The People’s Joker: Director Vera Drew Cancels All Remaining Festival Screenings

In the latest development regarding the ongoing controversy surrounding The People’s Joker, director Vera Drew has withdrawn the film from all previously announced festivals until further notice.

The director took to Twitter on Tuesday, September 20th to announce the decision, stating, “As THE PEOPLE’S JOKER team and I work to resolve our previously reported ‘rights issues,’ I have decided to pull our film from all future film festivals for the time being.”

The People’s Joker, a raucous reimagining of the Batman mythology as a trans coming-of-age story, has been making headlines over the last several days following its withdrawal from the Toronto International Film Festival. After premiering as part of the Midnight Madness section, all future screenings were promptly canceled due to “rights issues.”

The film, which parodies prominent DC characters, locations, and storylines, was not authorized by either Warner Bros. or DC Comics. However, according to the film’s opening disclaimer, Drew believes she is legally protected by the U.S. Copyright Act of 1976, which protects her parody as fair use.


According to an earlier statement made by Drew, also on Twitter, Drew received an “angry letter” from “a media conglomerate that shall remain nameless” pressuring her to not screen the film. Many interpreted this to mean Warner Bros. and DC Comics sent her a cease and desist letter, however Drew confirmed that this was misreported. Neither company has made a statement on the film as of this reporting.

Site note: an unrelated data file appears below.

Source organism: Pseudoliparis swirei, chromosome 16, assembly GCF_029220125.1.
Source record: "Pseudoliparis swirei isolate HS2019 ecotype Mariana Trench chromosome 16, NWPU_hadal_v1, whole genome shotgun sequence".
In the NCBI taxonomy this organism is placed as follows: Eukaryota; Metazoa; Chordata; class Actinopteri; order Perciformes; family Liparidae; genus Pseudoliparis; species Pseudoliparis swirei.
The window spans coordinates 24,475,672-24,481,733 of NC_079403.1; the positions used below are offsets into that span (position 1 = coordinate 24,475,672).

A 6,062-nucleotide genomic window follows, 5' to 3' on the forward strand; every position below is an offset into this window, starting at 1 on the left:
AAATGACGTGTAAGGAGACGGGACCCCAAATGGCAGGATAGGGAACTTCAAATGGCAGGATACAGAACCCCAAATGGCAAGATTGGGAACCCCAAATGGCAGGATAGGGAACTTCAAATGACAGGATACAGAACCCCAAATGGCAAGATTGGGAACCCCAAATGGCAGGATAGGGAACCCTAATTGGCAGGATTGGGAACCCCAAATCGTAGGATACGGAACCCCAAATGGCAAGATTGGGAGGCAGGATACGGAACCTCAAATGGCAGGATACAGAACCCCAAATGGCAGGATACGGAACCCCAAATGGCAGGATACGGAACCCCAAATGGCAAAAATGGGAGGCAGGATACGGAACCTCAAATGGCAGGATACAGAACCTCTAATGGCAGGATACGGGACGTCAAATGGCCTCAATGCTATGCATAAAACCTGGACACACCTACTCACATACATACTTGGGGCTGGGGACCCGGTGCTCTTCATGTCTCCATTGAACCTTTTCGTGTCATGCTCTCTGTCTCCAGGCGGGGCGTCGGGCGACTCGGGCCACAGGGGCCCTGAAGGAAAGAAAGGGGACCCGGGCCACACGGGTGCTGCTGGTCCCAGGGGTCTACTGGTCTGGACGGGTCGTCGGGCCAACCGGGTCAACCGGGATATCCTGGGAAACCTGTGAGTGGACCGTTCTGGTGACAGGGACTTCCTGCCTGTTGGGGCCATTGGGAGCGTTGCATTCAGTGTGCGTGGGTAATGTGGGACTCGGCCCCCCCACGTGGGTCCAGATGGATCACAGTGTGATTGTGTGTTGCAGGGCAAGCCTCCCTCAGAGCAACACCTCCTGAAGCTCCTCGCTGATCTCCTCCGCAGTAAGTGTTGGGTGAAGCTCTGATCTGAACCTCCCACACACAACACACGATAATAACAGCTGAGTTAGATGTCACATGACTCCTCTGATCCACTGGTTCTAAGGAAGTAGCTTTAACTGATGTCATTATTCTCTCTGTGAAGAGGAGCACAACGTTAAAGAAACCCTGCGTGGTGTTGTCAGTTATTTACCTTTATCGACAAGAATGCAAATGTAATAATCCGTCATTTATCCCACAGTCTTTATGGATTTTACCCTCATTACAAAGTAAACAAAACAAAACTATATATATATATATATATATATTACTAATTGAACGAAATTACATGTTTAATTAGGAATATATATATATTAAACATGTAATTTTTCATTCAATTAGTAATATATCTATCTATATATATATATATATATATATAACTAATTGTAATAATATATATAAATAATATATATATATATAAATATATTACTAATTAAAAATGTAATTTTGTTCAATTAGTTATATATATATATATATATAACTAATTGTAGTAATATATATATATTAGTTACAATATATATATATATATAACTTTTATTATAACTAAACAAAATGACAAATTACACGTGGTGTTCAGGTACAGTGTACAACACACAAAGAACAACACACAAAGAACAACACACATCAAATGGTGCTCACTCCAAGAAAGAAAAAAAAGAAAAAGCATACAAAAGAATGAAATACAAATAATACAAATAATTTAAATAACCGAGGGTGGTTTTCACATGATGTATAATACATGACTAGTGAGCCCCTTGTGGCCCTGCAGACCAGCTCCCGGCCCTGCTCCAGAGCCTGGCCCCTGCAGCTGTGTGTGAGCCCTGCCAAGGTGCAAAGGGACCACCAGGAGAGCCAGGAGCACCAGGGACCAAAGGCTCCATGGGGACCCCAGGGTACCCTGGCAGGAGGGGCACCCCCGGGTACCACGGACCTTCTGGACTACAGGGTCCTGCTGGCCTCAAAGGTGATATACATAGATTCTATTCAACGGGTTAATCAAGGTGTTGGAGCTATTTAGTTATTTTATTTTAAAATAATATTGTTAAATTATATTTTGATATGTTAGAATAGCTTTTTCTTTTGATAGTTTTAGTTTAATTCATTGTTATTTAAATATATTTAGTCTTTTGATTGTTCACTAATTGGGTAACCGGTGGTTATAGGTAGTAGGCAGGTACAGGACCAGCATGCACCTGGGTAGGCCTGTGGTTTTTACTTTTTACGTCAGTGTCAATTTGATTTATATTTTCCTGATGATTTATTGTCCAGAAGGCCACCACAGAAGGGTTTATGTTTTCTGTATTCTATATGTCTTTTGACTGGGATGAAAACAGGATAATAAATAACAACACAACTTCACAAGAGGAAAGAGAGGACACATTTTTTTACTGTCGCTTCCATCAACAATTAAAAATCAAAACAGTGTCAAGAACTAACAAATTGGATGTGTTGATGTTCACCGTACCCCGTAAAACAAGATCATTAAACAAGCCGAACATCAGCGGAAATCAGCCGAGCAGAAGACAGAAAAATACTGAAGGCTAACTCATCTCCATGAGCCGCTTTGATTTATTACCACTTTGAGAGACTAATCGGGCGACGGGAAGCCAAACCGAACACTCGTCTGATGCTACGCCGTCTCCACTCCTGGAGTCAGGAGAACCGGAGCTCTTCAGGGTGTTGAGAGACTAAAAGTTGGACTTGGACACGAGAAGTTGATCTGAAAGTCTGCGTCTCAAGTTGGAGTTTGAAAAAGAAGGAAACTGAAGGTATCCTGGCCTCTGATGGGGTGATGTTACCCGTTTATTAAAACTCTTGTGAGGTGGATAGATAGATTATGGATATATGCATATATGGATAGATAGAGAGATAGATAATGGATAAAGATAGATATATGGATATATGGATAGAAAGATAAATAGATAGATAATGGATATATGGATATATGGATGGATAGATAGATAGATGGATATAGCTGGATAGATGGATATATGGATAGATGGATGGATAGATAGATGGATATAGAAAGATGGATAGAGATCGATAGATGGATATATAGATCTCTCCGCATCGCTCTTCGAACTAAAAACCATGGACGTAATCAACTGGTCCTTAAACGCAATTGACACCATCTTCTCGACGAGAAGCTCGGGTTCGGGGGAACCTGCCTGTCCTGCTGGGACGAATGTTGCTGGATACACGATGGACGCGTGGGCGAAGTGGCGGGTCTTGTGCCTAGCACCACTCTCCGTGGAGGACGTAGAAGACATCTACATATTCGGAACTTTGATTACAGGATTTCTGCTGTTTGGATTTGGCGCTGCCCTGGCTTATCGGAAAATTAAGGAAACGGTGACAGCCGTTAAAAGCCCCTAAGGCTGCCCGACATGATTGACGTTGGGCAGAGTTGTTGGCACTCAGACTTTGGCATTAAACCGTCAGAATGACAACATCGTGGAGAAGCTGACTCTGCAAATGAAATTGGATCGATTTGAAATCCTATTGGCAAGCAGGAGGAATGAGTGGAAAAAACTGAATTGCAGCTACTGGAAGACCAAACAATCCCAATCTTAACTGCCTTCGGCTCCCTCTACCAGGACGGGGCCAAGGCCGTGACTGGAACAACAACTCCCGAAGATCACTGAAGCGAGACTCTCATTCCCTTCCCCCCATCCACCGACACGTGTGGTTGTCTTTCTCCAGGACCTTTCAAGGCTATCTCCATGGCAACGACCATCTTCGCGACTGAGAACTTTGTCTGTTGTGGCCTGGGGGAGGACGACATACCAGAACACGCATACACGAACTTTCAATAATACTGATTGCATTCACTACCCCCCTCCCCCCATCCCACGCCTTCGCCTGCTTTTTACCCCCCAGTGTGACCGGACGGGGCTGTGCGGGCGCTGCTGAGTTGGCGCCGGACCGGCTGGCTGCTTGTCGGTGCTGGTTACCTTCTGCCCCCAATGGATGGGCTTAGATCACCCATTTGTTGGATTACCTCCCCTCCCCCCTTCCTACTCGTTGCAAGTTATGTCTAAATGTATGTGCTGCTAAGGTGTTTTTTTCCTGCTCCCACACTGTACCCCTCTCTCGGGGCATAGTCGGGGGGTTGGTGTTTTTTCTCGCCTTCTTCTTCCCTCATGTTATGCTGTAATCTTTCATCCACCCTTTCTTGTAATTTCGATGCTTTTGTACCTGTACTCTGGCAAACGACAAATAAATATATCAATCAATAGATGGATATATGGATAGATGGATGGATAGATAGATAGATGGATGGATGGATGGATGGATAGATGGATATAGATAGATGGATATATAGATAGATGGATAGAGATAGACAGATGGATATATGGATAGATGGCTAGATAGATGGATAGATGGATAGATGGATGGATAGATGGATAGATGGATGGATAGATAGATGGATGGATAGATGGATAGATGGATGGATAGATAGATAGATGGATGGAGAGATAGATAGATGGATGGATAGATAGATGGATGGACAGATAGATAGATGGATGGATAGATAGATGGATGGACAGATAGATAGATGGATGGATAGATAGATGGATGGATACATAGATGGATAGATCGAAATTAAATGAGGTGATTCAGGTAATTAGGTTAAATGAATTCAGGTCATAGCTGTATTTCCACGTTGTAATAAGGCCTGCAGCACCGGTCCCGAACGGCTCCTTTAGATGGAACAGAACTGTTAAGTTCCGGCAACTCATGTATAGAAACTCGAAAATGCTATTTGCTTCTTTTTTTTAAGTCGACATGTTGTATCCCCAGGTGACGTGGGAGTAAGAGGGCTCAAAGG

Though the consequences for screening the film are currently unclear, the letter was enough to inspire further cancellations. “We had literally 10 incredible festivals all over the world ready and willing to exhibit this film,” says Drew. Some of those festivals include genre hotspots like Fantastic Fest in Austin and Beyond Fest in Los Angeles.

Following the film’s initial withdrawal from TIFF, Drew encouraged fans to support the film under the hashtag “#FREETHEPEOPLESJOKER.” The film has since become a hot topic in the festival community and even began trending in Canada.

“It’s taken all the emotional strength and courage I have in me to recalibrate my brain into accepting that this is what is best for the future of our film,” continues Drew, clarifying that “this is not where the story ends; it’s just the beginning. I promise that everyone – everywhere – is going to be able to see this film soon, first in a theater and then in the comfort of their home,” Drew also confirmed.


One could speculate that the decision to withdraw the film from all future festivals has more to do with finding a distribution partner than legal ramifications. In that same earlier statement, Drew confirmed they are actively seeking a distribution partner. It is very possible that Drew is holding off on future festival screenings to preserve exclusivity, making it a more attractive prospect for distribution. The implication of a dedicated theatrical run supports this theory.

Should Drew pursue a theatrical release as well as legal action, The People’s Joker is on track to blow up the larger conversation about parody, fair use, and copyright law.